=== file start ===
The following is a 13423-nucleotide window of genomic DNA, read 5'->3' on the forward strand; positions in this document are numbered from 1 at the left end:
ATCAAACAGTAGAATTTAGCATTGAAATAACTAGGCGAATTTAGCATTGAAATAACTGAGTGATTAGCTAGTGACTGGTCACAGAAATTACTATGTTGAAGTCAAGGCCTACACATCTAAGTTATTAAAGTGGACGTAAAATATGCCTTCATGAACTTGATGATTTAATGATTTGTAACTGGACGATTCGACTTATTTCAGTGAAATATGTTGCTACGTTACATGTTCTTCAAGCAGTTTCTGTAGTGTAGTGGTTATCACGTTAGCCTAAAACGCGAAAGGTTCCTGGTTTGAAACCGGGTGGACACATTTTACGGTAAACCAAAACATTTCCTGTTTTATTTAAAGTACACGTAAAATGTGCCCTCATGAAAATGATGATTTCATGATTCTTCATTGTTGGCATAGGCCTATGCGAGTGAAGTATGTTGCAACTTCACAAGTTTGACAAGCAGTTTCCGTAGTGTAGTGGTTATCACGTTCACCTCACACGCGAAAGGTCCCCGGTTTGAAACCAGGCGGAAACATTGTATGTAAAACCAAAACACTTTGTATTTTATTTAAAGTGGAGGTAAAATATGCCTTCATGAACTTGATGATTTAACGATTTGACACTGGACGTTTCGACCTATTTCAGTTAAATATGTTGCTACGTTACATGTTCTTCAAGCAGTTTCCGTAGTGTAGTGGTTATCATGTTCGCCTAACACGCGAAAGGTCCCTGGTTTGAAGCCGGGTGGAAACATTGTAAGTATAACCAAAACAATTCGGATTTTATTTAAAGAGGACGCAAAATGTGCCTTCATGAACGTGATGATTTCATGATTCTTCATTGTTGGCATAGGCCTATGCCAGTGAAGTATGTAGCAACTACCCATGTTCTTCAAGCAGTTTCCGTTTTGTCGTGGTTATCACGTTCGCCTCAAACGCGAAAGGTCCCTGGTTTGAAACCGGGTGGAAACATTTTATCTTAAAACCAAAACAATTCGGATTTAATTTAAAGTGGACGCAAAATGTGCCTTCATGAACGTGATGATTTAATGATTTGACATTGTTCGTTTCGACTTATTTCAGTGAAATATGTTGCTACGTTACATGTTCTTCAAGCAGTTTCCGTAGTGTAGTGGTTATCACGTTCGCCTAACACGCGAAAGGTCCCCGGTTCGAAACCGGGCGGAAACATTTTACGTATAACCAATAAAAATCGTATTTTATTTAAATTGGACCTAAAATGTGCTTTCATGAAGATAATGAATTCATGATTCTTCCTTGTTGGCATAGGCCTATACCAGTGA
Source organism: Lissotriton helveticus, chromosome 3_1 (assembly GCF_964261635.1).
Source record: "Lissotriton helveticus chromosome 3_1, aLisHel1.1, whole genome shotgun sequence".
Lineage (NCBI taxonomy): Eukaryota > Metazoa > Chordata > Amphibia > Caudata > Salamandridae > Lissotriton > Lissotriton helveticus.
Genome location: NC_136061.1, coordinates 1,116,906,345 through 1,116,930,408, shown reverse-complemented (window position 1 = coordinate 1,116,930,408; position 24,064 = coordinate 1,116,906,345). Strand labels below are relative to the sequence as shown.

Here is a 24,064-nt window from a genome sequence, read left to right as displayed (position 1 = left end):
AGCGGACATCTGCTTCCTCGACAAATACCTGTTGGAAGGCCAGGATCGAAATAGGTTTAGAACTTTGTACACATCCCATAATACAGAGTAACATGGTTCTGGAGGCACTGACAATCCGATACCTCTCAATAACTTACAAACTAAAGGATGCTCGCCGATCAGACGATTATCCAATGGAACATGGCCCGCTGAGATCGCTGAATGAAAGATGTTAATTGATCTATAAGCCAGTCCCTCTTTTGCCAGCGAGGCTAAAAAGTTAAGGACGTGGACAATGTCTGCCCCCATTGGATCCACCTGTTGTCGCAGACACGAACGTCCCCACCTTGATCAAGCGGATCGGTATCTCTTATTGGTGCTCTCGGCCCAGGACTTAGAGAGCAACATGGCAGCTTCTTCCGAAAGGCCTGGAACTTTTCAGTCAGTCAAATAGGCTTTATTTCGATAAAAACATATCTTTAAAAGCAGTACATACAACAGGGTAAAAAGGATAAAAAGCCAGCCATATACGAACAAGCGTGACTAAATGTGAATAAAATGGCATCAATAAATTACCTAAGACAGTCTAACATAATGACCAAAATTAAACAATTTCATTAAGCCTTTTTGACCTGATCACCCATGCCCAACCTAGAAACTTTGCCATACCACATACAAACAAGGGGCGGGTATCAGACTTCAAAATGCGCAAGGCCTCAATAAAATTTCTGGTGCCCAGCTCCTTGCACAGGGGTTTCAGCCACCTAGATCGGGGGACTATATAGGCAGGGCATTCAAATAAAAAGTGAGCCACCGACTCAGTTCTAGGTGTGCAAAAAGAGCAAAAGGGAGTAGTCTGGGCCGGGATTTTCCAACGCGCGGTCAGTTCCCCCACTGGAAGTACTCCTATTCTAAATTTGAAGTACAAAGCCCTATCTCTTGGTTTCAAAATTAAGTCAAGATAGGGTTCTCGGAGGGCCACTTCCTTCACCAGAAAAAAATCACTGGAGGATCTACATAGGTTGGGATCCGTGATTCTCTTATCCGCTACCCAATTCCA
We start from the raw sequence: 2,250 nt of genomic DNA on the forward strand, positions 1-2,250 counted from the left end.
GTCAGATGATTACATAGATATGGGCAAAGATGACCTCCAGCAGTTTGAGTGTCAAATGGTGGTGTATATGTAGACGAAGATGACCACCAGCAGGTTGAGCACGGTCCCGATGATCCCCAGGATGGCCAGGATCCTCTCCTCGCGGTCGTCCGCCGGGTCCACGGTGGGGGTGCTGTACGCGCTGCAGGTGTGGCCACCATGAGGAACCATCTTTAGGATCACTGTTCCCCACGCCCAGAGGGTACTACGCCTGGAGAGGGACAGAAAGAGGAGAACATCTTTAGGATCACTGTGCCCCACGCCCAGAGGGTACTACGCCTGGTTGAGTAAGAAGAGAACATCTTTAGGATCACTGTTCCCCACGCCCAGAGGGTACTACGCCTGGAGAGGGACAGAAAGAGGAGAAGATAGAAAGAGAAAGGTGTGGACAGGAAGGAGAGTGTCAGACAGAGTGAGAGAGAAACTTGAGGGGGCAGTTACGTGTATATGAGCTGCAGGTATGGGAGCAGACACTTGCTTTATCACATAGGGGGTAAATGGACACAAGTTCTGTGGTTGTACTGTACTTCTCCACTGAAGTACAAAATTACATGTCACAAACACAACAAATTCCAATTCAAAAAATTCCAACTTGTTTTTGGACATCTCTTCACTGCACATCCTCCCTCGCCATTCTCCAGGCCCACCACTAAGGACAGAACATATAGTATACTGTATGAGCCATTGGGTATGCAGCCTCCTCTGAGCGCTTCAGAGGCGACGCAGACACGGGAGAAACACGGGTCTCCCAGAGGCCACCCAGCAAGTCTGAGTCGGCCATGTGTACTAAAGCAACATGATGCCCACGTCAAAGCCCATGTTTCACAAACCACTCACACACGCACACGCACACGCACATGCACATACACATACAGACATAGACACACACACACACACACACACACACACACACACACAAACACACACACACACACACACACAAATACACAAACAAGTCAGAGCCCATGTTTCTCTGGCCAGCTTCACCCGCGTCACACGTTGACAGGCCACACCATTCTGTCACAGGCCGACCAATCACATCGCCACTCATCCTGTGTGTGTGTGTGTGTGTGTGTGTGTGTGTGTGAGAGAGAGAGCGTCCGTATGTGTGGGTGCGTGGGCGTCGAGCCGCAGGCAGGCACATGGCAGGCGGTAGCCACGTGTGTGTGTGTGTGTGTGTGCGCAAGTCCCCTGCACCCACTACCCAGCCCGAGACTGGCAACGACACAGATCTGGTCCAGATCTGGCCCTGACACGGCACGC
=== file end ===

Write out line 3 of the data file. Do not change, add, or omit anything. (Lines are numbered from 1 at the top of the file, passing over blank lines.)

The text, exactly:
Source organism: Lissotriton helveticus, chromosome 3_1 (assembly GCF_964261635.1).